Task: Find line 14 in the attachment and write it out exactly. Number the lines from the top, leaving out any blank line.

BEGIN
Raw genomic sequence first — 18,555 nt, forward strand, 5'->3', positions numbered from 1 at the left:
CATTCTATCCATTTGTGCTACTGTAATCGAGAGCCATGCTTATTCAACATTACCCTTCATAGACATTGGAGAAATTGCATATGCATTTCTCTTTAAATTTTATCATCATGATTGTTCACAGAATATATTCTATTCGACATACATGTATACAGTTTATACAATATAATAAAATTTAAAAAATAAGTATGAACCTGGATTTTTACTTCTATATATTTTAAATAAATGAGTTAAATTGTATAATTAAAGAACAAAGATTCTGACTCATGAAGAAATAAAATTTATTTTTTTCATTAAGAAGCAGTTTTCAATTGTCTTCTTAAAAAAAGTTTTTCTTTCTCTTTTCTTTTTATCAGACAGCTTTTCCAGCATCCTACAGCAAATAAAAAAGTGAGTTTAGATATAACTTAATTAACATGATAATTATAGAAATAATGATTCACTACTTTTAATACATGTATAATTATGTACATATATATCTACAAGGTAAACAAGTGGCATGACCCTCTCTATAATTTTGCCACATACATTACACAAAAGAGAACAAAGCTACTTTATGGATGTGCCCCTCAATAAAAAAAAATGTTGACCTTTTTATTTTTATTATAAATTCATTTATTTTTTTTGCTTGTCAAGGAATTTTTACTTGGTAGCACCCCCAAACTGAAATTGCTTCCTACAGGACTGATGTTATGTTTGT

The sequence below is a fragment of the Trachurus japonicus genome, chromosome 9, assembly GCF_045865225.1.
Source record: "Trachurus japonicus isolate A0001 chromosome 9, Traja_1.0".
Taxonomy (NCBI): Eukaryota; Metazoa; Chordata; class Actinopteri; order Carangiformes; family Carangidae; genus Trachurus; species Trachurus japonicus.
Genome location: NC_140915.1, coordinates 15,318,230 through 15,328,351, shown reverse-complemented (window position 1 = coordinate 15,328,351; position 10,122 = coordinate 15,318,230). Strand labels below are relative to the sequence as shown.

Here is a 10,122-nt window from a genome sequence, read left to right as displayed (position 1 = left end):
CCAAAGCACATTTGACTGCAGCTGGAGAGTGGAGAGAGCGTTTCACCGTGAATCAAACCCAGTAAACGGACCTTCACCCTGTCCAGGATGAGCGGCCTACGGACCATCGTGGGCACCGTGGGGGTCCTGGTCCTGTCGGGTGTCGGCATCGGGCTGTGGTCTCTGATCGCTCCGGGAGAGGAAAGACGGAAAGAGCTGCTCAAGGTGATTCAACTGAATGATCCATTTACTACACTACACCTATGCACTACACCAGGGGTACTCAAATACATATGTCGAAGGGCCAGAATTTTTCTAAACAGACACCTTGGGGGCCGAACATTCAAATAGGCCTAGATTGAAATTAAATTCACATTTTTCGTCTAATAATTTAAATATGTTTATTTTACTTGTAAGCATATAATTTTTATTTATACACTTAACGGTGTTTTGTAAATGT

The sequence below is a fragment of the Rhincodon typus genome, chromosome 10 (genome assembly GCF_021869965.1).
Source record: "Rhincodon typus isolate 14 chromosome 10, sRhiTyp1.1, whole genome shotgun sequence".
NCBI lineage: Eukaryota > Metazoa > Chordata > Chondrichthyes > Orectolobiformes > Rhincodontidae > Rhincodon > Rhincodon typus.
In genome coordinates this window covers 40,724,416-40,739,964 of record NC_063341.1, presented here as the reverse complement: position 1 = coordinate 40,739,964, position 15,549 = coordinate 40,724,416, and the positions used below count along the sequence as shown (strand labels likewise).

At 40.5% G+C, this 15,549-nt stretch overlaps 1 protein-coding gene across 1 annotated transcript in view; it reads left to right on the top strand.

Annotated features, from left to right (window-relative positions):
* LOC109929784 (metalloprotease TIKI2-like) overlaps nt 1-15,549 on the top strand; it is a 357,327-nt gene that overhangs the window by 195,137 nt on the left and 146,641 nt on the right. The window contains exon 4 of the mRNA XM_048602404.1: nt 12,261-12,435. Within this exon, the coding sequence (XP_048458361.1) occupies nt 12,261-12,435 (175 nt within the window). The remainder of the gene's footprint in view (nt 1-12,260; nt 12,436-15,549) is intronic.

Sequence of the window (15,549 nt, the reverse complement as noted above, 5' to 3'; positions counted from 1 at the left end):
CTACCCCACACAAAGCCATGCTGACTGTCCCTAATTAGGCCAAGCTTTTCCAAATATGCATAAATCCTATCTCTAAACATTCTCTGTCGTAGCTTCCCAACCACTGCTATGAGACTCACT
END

Annotated features, from left to right (window-relative positions):